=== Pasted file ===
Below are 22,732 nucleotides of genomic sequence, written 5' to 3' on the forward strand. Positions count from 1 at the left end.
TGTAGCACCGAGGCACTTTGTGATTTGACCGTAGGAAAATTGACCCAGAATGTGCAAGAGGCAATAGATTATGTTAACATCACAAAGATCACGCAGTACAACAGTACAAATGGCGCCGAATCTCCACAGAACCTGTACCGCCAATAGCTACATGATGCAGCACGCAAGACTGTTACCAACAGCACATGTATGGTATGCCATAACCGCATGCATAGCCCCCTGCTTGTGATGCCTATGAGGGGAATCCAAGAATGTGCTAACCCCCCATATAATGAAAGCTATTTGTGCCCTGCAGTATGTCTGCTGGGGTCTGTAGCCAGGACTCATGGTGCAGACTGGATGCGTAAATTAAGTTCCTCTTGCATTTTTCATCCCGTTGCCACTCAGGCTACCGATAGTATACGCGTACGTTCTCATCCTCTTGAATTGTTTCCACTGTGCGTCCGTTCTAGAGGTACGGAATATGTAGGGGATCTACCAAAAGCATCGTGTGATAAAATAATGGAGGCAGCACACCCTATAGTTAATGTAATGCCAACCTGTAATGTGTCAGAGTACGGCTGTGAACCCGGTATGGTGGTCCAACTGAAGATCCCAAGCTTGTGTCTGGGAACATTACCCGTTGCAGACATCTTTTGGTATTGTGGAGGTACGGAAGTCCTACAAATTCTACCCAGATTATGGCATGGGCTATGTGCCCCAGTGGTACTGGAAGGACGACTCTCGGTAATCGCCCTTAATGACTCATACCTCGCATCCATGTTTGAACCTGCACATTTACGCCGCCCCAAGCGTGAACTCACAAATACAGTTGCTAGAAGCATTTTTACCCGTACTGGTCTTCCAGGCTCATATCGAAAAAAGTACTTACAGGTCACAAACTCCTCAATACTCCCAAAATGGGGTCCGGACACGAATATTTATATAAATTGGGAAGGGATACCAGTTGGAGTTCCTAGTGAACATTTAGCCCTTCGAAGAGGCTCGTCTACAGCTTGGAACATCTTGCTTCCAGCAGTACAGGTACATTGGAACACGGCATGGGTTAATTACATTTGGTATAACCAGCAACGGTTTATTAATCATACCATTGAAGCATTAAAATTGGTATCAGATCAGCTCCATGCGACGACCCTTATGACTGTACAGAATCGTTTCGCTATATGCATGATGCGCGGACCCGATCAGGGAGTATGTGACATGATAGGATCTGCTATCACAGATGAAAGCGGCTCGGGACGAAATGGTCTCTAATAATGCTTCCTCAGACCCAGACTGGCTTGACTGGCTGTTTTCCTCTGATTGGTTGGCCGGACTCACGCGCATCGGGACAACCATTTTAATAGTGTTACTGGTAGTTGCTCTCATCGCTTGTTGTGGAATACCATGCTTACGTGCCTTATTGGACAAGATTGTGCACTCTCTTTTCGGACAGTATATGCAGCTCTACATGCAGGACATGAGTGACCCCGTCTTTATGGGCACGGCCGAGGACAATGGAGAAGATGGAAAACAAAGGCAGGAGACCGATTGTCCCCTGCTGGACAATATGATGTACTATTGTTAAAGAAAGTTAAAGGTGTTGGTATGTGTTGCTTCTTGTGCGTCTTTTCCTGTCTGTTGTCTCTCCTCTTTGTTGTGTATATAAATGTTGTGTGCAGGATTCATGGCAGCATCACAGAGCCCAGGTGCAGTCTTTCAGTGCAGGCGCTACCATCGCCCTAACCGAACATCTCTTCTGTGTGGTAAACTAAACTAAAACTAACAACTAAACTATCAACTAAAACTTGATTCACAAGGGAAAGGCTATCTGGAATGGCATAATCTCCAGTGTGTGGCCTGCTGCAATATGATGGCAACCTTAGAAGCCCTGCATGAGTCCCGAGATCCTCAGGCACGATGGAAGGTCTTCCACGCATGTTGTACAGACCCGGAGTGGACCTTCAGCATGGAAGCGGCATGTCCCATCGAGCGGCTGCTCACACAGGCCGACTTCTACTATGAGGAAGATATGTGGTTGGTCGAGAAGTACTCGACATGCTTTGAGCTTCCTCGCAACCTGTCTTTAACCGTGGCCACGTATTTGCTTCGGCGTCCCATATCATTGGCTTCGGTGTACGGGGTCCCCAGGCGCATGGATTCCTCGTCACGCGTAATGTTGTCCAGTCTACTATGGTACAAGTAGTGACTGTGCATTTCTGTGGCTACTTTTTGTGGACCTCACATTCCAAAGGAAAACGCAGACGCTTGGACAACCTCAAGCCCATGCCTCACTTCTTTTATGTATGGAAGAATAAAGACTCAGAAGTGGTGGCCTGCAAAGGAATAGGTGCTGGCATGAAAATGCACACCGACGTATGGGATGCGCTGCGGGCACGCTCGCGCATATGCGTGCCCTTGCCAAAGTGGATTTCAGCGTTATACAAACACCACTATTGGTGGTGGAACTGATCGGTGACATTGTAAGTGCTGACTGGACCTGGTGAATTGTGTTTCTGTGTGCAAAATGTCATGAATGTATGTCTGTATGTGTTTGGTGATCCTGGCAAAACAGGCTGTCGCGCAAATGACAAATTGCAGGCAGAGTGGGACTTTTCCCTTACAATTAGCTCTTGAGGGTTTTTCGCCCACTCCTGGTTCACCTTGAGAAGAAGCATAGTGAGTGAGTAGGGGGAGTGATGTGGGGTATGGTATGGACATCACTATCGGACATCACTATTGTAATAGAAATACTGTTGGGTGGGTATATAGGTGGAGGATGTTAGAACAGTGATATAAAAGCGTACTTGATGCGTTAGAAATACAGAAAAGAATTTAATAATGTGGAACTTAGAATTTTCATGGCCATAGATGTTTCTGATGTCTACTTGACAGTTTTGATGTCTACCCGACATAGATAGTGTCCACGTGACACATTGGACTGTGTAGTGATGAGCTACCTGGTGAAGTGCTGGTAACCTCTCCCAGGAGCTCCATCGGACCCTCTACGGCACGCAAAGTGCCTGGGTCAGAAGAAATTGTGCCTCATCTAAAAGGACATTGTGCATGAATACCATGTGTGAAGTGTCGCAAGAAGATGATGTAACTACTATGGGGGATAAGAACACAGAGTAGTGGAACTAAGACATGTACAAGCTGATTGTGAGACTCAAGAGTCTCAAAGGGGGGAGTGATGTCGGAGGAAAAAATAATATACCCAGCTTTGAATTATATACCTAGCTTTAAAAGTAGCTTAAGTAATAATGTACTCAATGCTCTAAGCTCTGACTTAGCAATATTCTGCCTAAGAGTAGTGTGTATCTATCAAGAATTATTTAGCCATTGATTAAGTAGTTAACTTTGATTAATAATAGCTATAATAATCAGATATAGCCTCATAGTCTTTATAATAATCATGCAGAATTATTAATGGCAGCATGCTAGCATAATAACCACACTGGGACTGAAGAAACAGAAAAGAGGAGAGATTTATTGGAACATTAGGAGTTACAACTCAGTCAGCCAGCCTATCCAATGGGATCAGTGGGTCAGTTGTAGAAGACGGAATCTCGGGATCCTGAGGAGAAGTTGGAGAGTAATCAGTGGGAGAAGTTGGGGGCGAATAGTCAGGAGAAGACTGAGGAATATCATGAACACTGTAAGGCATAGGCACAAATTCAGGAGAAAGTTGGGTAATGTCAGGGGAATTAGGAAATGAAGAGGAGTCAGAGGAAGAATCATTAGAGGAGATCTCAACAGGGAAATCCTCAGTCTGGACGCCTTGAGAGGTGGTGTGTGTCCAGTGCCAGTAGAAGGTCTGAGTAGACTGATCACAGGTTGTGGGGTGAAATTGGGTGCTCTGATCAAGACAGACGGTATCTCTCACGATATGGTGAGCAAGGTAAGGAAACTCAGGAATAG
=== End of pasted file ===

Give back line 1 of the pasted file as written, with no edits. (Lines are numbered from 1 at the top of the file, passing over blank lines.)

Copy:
Below are 22,732 nucleotides of genomic sequence, written 5' to 3' on the forward strand. Positions count from 1 at the left end.